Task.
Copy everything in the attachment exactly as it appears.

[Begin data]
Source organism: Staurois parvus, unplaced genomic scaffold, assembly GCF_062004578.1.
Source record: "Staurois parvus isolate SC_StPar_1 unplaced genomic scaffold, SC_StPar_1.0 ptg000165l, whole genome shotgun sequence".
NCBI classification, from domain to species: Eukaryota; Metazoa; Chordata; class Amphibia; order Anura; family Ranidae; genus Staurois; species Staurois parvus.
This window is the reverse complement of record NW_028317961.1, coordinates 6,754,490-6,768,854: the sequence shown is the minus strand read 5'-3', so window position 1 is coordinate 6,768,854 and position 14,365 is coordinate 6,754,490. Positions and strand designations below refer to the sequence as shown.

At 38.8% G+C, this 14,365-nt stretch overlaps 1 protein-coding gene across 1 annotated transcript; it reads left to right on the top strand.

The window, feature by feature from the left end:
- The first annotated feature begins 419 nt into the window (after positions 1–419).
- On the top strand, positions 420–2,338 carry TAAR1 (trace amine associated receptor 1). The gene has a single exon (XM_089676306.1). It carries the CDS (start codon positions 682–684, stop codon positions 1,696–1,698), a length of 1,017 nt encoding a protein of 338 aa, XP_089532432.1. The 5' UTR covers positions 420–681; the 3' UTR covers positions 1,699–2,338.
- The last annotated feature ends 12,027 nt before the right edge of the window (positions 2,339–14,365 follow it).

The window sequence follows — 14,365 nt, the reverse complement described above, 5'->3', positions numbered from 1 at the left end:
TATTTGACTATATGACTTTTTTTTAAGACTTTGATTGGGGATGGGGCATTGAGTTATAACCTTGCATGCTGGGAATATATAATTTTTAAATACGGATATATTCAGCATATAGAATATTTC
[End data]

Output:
Source organism: Staurois parvus, unplaced genomic scaffold, assembly GCF_062004578.1.
Source record: "Staurois parvus isolate SC_StPar_1 unplaced genomic scaffold, SC_StPar_1.0 ptg000165l, whole genome shotgun sequence".
NCBI classification, from domain to species: Eukaryota; Metazoa; Chordata; class Amphibia; order Anura; family Ranidae; genus Staurois; species Staurois parvus.
This window is the reverse complement of record NW_028317961.1, coordinates 6,754,490-6,768,854: the sequence shown is the minus strand read 5'-3', so window position 1 is coordinate 6,768,854 and position 14,365 is coordinate 6,754,490. Positions and strand designations below refer to the sequence as shown.

At 38.8% G+C, this 14,365-nt stretch overlaps 1 protein-coding gene across 1 annotated transcript; it reads left to right on the top strand.

The window, feature by feature from the left end:
- The first annotated feature begins 419 nt into the window (after positions 1–419).
- On the top strand, positions 420–2,338 carry TAAR1 (trace amine associated receptor 1). The gene has a single exon (XM_089676306.1). It carries the CDS (start codon positions 682–684, stop codon positions 1,696–1,698), a length of 1,017 nt encoding a protein of 338 aa, XP_089532432.1. The 5' UTR covers positions 420–681; the 3' UTR covers positions 1,699–2,338.
- The last annotated feature ends 12,027 nt before the right edge of the window (positions 2,339–14,365 follow it).

The window sequence follows — 14,365 nt, the reverse complement described above, 5'->3', positions numbered from 1 at the left end:
TATTTGACTATATGACTTTTTTTTAAGACTTTGATTGGGGATGGGGCATTGAGTTATAACCTTGCATGCTGGGAATATATAATTTTTAAATACGGATATATTCAGCATATAGAATATTTC